Appeal from the Order of the Unemployment Compensation Board of Review in case of In Re: Claim of Michael Pickett, No. B-170733.
Andrew F. Erba, for petitioner.
Charles G. Hasson, Assistant Attorney General, with him Richard Wagner, Chief Counsel, and Edward G. Biester, Jr., Attorney General, for respondent.
Judges Wilkinson, Jr., Rogers and MacPhail, sitting as a panel of three. Opinion by Judge MacPhail.
[ 54 Pa. Commw. Page 223]
Michael Pickett (Employee) had been employed as a prison correctional officer by the City of Philadelphia (Employer) for more than eight years. He was discharged effective June 20, 1978. He has been
[ 54 Pa. Commw. Page 224]
denied unemployment compensation benefits by the Bureau (now Office) of Employment Security, the referee and the Unemployment Compensation Board of Review (Board) because of willful misconduct under the provisions of Section 402(e) of the Unemployment Compensation Law (Law), Act of December 5, 1936, Second Ex. Sess., P.L. (1937) 2897, as amended, 43 P.S. § 802(e).
The Employee appeals the Board's decision which found substantial evidence of habitual tardiness. He contends that five occasions of tardiness in five months is not "habitual," that he was discharged for poor performance rather than willful misconduct and that the Board capriciously disregarded competent evidence in reaching its decision.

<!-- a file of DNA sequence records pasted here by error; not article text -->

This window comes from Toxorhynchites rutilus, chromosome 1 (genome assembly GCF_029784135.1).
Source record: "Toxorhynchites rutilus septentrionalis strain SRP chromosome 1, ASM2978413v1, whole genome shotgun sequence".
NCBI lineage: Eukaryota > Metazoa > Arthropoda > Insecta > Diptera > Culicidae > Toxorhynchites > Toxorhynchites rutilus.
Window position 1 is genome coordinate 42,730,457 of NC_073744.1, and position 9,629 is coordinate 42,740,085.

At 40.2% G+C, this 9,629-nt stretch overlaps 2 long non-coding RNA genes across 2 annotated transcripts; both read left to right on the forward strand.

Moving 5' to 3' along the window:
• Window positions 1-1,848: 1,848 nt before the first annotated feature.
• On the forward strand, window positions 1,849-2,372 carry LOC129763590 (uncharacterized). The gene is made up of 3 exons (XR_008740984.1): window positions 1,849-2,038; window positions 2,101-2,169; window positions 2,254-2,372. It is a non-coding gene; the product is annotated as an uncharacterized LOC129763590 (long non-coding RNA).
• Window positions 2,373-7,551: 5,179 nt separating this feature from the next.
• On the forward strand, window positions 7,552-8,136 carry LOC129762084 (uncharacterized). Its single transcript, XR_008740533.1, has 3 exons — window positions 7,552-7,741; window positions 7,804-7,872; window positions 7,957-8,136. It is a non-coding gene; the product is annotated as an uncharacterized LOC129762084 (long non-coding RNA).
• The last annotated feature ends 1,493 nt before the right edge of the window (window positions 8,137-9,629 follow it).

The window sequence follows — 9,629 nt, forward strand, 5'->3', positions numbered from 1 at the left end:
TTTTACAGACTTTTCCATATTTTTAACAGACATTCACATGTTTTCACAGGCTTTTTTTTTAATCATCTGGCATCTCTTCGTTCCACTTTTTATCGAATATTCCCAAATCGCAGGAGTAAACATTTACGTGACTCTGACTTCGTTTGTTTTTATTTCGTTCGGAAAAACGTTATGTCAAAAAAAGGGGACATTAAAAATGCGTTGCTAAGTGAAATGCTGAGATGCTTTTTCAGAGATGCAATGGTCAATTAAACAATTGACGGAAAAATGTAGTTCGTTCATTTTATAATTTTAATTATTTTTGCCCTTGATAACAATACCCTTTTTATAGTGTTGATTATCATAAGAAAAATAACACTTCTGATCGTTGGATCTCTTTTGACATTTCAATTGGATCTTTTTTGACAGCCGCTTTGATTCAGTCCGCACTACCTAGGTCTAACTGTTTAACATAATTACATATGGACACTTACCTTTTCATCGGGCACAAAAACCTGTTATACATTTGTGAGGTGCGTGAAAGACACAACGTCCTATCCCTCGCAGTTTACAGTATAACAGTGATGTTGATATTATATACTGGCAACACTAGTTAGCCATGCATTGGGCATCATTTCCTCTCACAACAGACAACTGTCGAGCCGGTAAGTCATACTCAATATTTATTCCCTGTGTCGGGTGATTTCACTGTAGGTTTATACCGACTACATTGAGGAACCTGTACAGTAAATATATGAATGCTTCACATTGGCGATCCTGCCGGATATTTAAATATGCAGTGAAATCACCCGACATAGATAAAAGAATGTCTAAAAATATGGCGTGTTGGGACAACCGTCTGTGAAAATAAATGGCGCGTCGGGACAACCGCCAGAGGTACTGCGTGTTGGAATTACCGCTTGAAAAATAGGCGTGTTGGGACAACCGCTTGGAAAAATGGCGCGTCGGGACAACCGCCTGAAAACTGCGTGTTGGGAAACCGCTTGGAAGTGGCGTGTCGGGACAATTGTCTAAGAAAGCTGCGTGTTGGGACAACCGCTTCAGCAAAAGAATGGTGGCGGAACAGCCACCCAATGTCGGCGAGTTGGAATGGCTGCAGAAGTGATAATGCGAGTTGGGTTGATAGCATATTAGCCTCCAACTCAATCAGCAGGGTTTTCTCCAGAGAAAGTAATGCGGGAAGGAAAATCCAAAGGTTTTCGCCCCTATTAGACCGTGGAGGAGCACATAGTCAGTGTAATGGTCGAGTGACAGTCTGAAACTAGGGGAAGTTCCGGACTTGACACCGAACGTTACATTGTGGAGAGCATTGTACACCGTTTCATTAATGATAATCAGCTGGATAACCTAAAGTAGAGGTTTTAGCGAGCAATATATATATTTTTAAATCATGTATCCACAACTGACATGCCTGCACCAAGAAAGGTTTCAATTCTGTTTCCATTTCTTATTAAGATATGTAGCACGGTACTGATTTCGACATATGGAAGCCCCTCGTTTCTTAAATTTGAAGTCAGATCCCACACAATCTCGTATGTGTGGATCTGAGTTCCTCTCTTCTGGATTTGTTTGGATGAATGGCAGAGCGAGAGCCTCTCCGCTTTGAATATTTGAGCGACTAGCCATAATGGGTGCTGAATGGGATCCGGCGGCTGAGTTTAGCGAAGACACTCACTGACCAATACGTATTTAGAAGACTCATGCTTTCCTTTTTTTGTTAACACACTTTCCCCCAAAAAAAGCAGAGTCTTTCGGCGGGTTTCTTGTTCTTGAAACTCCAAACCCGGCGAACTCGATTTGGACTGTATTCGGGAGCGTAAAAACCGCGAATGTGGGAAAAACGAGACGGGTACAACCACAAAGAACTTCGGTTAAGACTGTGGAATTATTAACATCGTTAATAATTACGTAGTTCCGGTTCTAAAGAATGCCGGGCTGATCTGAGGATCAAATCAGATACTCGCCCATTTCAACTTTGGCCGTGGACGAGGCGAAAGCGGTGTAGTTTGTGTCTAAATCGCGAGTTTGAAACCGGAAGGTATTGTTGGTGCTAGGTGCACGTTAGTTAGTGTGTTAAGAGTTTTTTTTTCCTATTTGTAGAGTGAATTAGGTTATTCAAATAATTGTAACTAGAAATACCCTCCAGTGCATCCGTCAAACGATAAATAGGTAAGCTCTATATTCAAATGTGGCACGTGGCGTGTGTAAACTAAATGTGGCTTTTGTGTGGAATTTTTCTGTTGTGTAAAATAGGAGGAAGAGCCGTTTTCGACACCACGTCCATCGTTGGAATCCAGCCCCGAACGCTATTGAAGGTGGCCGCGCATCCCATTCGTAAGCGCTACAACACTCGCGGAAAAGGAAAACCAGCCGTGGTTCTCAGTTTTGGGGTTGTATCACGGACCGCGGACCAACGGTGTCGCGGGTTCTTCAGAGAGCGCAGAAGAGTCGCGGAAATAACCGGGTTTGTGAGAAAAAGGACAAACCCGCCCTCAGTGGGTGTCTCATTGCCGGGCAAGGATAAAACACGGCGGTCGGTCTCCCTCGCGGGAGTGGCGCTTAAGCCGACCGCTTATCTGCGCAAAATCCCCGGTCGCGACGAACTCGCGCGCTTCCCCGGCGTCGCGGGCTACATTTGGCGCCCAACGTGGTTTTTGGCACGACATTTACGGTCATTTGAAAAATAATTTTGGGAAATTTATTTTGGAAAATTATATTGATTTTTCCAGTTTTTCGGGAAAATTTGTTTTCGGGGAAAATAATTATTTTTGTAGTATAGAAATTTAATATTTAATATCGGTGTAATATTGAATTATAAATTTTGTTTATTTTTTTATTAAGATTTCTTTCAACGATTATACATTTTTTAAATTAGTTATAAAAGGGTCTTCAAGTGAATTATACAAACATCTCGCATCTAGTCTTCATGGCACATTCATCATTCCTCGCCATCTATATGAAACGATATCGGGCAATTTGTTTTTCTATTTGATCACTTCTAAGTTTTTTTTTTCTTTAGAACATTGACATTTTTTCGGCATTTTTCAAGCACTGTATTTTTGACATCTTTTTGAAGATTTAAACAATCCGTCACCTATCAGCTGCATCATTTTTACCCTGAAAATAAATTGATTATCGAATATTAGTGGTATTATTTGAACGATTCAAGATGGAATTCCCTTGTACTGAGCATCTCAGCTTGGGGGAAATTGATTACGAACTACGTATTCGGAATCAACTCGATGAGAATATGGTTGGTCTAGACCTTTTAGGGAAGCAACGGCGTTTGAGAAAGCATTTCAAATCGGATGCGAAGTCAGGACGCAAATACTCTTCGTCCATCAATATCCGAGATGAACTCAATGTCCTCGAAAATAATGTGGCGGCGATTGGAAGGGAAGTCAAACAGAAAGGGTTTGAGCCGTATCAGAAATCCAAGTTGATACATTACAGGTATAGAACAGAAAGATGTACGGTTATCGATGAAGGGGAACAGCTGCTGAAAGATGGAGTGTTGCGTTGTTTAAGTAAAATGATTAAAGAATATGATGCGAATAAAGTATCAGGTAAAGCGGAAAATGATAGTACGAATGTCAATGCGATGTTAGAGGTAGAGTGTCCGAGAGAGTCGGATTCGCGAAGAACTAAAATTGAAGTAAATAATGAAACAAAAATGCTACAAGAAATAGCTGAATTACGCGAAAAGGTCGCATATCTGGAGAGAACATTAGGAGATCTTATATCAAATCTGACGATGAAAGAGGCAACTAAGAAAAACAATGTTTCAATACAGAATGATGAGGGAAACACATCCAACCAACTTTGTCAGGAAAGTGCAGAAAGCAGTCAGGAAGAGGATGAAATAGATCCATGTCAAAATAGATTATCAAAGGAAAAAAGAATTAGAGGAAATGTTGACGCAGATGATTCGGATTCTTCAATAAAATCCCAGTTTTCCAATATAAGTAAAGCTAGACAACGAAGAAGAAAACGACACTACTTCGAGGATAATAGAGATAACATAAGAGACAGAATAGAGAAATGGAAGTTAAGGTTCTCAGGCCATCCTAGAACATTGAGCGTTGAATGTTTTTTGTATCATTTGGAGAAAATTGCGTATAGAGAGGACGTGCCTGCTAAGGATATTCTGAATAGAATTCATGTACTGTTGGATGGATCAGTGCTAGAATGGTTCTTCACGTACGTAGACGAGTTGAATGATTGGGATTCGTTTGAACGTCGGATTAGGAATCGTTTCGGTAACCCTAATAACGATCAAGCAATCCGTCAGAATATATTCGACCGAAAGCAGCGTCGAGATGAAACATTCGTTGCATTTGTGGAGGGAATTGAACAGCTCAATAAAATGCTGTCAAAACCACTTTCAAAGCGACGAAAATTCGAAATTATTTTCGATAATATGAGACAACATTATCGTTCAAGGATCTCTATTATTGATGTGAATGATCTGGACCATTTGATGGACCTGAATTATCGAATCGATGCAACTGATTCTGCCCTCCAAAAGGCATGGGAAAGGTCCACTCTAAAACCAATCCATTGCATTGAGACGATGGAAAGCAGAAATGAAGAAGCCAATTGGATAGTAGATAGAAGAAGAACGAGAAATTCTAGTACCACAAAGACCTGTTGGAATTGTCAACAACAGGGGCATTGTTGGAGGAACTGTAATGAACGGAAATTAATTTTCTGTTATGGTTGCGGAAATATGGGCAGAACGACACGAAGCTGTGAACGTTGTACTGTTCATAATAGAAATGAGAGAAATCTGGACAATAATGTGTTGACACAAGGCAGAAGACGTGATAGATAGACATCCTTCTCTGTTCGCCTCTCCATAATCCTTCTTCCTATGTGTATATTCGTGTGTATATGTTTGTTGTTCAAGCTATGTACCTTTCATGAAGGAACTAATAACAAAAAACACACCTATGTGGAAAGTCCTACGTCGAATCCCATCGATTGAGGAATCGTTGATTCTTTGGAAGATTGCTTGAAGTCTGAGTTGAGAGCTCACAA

From the record, it appears that on October 20, 1977 the Employee was given a "performance report" indicating that improvement was needed. On December 13, 1977, he was given a written notice of intention to dismiss, again indicating unacceptable job performance because of inter alia constant and excessive use of sick leave and habitual tardiness. On May 1, 1978, Pickett received an annual performance report which was "overall unacceptable" and, on June 20, 1978, was notified of his dismissal for "unacceptable work performance, including such areas as attendance, punctuality and attitude."
There is substantial evidence in the record to support the Board's finding that after receiving the notices in October and December, 1977, the Employee had seven occasions of tardiness. Tardiness without good cause, especially when accompanied by past violations and warnings, constitutes willful misconduct. Spicer v. Unemployment Compensation Board of Review, 47 Pa. Commonwealth Ct. 272, 407 A.2d 929 (1979). The Employee contends that the Board
[ 54 Pa. Commw. Page 225]
should not have found seven occasions of tardiness since two of those occurred after May 1, 1978, the date of the report mentioned in his notice of dismissal. There is no merit in that contention. While the dismissal notice does refer to the report of May 1, 1978, it also states that the Employee was given every opportunity to improve his work performance and failed to do so. Clearly, the Board ...